The legalisation convention is the convention abolishing the requirement of legalisation for foreign public documents, also known as the Apostille Convention (5 October 1961). This convention does not completely abolish legalisation but shortens the chain so that only a single action is required, the addition of an apostille. A document bearing an apostille does not require any further legalisation by the embassy or consulate of the country in which it is to be used.
Apostille for Denmark -
If your document originates from Denmark then it should be legalised by the correct authority where the document was created or issued. For any document issued in Barbados we suggest you try to contact the following apostille authority:
Designated Competent Authority(ies):
Ministry of Foreign Affairs
Ministry of Foreign Affairs
Asiatisk Plads 2 B
1448 Copenhagen K
Telephone: +45 33 92 12 33
Fax: +45 33 92 01 38
Languages of communication: Danish, English, German
General website (see also "Practical Information"): www.um.dk
Price: 185 DKK (approx. € 25)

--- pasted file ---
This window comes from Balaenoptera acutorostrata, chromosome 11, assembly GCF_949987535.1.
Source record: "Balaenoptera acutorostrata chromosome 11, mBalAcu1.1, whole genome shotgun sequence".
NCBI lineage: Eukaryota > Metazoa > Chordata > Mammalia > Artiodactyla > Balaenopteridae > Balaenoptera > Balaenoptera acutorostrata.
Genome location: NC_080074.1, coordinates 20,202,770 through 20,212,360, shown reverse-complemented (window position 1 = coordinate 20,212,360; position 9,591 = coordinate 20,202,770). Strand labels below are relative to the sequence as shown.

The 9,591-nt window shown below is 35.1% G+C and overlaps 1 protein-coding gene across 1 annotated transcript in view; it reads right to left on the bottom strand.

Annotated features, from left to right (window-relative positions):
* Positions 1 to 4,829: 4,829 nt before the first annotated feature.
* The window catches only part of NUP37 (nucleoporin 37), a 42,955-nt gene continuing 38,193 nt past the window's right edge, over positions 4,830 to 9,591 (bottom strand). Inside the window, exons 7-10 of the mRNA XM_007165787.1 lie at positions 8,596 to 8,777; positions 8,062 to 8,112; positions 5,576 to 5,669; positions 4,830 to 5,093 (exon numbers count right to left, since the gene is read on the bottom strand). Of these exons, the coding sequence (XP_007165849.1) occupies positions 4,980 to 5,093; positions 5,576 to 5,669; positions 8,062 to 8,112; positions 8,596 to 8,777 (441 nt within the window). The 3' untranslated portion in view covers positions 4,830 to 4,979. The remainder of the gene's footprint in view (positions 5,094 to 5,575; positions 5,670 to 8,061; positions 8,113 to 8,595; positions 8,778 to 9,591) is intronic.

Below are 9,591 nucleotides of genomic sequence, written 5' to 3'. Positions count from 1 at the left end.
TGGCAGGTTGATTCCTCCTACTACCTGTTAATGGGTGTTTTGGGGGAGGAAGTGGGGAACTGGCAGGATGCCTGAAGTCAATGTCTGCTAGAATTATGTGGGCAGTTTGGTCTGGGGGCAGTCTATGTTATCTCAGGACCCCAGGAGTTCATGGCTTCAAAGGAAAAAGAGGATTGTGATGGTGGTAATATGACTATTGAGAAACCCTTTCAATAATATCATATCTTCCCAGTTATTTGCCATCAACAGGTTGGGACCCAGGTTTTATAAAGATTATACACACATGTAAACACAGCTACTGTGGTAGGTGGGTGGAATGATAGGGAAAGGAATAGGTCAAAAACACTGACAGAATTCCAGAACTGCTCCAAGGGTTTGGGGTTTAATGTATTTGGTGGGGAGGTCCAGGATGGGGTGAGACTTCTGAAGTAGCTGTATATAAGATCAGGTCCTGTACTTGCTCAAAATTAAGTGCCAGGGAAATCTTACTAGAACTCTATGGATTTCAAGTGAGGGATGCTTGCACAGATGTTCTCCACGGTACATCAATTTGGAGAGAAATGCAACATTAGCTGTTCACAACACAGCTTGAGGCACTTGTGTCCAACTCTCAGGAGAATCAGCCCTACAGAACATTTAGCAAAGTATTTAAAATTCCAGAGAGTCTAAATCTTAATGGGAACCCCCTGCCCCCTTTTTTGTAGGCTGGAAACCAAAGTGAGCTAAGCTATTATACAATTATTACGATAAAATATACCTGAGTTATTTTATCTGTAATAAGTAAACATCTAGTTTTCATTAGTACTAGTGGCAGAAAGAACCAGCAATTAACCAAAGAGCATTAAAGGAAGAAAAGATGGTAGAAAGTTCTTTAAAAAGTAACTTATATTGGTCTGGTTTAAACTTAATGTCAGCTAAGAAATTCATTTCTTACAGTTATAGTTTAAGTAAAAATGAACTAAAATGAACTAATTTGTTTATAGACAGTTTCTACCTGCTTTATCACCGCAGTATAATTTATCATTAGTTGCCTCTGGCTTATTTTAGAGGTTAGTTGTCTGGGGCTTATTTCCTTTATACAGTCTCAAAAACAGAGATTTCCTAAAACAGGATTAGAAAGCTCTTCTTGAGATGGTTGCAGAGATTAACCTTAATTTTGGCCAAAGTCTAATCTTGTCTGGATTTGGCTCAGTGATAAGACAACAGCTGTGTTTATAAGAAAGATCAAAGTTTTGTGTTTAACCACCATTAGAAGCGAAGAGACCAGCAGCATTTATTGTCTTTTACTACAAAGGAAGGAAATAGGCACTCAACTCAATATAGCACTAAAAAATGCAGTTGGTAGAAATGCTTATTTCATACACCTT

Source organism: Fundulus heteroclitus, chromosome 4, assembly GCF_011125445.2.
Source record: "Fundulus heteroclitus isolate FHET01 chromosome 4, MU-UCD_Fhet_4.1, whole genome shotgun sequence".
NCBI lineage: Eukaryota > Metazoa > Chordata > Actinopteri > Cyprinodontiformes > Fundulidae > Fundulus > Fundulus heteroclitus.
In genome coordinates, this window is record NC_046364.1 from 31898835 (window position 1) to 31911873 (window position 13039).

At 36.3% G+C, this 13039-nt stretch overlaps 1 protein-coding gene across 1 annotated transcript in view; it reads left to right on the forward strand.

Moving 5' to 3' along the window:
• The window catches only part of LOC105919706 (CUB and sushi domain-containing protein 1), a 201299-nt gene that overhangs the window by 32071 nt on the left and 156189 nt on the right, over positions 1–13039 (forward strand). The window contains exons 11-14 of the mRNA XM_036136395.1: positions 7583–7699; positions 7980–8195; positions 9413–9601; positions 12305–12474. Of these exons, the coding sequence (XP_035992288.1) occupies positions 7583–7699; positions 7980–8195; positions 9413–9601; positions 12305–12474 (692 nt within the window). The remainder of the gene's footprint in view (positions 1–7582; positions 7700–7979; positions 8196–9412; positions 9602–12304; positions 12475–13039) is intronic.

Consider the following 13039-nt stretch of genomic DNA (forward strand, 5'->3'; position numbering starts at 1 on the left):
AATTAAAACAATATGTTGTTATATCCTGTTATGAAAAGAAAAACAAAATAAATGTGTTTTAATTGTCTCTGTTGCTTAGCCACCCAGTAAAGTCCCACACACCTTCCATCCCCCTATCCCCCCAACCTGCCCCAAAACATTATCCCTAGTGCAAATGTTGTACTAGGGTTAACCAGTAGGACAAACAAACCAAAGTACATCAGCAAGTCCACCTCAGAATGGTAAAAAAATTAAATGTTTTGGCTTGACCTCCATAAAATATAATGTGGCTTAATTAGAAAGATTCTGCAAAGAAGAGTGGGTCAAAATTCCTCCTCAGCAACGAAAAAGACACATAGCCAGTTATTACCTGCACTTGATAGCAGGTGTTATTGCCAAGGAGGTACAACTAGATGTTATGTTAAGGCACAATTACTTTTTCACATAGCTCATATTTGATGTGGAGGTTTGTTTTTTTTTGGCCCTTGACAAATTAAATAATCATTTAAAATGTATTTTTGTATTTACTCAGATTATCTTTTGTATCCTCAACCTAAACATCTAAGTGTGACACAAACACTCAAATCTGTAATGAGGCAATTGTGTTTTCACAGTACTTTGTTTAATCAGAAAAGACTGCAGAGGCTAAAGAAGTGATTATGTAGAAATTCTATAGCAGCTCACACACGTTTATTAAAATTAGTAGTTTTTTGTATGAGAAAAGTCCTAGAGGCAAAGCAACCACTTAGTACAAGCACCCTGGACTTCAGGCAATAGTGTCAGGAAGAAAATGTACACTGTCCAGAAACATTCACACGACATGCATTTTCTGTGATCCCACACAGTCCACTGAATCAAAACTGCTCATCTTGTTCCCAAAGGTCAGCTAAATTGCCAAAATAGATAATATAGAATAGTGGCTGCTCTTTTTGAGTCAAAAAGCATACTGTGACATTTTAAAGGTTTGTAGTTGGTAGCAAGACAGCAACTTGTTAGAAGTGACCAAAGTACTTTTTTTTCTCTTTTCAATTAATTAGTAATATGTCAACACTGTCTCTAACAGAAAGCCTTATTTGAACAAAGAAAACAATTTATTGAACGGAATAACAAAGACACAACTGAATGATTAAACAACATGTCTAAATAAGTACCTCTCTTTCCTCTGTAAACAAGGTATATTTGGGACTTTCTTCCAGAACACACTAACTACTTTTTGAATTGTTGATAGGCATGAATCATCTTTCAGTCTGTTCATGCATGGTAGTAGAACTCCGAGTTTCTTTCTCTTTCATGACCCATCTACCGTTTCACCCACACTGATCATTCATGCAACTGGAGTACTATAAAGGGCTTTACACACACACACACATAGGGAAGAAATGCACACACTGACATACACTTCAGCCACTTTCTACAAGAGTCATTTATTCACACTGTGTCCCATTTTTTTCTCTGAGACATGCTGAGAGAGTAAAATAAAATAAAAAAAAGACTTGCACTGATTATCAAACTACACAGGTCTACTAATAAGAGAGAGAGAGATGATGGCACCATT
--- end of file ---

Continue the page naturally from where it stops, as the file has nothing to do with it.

Useful Links: Apostille Endorsements (Ministry of Foreign Affairs)
From 1 January 2007 it has become easier to have your documents legalised. On 1 January 2007 Denmark acceded to the Hague Apostille Convention of 5 October 1961. This means that it has become simpler for citizens and companies to have public documents legalised for use abroad.
Previously, a document had to go through three or four legalisations by various authorities, today in most cases a single legalisation (a special Apostille stamp) from the Ministry of Foreign Affairs is sufficient.
When a document has been endorsed with an Apostille, it is in most cases no longer necessary to have another legalisation at the Embassy of the country in question.
However, Embassy legalisation can only be dispensed with if the document is to be used in a country which is a party to the Apostille Convention. Around 100 countries have signed up, including all the EU countries (see the list of Apostille countries on the right).
Legalisation of non-
Documents which are issued by private individuals or private companies, such as powers of attorney, contracts and declarations, must be legalised by a Danish authority, such as a Notary Public or a Chamber of Commerce, prior to legalisation with an Apostille by the Ministry of Foreign Affairs. Read more.
Certain export documents are not covered by the Apostille Convention
According to the Apostille Convention, documents which are directly related to export activities, such as certificates of origin, product lists, invoices, health certificates and similar, cannot be endorsed with an Apostille.
Therefore these documents continue to be legalised with the usual stamp of the Ministry of Foreign Affairs and at the relevant Embassy